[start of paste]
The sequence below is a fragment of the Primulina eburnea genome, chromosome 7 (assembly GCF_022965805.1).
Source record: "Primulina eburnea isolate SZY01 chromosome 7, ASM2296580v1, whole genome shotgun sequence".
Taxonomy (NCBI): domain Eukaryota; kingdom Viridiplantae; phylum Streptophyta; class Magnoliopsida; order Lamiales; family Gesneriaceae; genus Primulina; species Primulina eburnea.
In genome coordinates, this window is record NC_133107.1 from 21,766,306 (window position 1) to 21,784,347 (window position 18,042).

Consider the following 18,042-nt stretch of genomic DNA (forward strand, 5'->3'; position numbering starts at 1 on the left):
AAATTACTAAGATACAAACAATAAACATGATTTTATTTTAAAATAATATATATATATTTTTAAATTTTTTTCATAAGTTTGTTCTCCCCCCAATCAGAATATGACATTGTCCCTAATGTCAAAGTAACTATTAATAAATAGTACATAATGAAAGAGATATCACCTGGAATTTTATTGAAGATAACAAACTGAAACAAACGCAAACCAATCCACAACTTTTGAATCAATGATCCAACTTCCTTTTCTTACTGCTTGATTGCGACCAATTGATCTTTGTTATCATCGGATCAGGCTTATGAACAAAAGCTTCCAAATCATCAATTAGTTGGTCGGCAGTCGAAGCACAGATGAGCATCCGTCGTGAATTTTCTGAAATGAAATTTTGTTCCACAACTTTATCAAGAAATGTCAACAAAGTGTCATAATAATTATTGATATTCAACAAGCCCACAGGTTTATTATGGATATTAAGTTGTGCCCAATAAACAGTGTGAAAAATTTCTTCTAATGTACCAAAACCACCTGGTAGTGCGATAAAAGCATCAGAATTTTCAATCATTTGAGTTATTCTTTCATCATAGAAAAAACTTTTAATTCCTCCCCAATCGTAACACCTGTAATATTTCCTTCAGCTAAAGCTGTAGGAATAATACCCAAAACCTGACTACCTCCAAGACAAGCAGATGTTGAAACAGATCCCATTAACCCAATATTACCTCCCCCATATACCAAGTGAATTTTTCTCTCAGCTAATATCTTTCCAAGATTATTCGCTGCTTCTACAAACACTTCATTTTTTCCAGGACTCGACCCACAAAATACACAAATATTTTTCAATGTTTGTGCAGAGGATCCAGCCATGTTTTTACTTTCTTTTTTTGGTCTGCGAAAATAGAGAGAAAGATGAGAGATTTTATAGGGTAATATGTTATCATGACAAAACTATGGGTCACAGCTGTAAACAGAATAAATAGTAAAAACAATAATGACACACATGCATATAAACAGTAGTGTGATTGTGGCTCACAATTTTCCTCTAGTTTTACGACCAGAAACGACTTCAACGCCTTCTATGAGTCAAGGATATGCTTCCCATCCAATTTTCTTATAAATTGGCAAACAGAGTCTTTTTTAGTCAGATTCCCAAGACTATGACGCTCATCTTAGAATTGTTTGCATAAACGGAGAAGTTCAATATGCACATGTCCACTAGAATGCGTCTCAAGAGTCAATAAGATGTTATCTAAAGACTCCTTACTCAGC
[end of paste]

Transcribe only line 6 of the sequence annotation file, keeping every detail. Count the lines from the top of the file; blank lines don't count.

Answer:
AAATTACTAAGATACAAACAATAAACATGATTTTATTTTAAAATAATATATATATATTTTTAAATTTTTTTCATAAGTTTGTTCTCCCCCCAATCAGAATATGACATTGTCCCTAATGTCAAAGTAACTATTAATAAATAGTACATAATGAAAGAGATATCACCTGGAATTTTATTGAAGATAACAAACTGAAACAAACGCAAACCAATCCACAACTTTTGAATCAATGATCCAACTTCCTTTTCTTACTGCTTGATTGCGACCAATTGATCTTTGTTATCATCGGATCAGGCTTATGAACAAAAGCTTCCAAATCATCAATTAGTTGGTCGGCAGTCGAAGCACAGATGAGCATCCGTCGTGAATTTTCTGAAATGAAATTTTGTTCCACAACTTTATCAAGAAATGTCAACAAAGTGTCATAATAATTATTGATATTCAACAAGCCCACAGGTTTATTATGGATATTAAGTTGTGCCCAATAAACAGTGTGAAAAATTTCTTCTAATGTACCAAAACCACCTGGTAGTGCGATAAAAGCATCAGAATTTTCAATCATTTGAGTTATTCTTTCATCATAGAAAAAACTTTTAATTCCTCCCCAATCGTAACACCTGTAATATTTCCTTCAGCTAAAGCTGTAGGAATAATACCCAAAACCTGACTACCTCCAAGACAAGCAGATGTTGAAACAGATCCCATTAACCCAATATTACCTCCCCCATATACCAAGTGAATTTTTCTCTCAGCTAATATCTTTCCAAGATTATTCGCTGCTTCTACAAACACTTCATTTTTTCCAGGACTCGACCCACAAAATACACAAATATTTTTCAATGTTTGTGCAGAGGATCCAGCCATGTTTTTACTTTCTTTTTTTGGTCTGCGAAAATAGAGAGAAAGATGAGAGATTTTATAGGGTAATATGTTATCATGACAAAACTATGGGTCACAGCTGTAAACAGAATAAATAGTAAAAACAATAATGACACACATGCATATAAACAGTAGTGTGATTGTGGCTCACAATTTTCCTCTAGTTTTACGACCAGAAACGACTTCAACGCCTTCTATGAGTCAAGGATATGCTTCCCATCCAATTTTCTTATAAATTGGCAAACAGAGTCTTTTTTAGTCAGATTCCCAAGACTATGACGCTCATCTTAGAATTGTTTGCATAAACGGAGAAGTTCAATATGCACATGTCCACTAGAATGCGTCTCAAGAGTCAATAAGATGTTATCTAAAGACTCCTTACTCAGC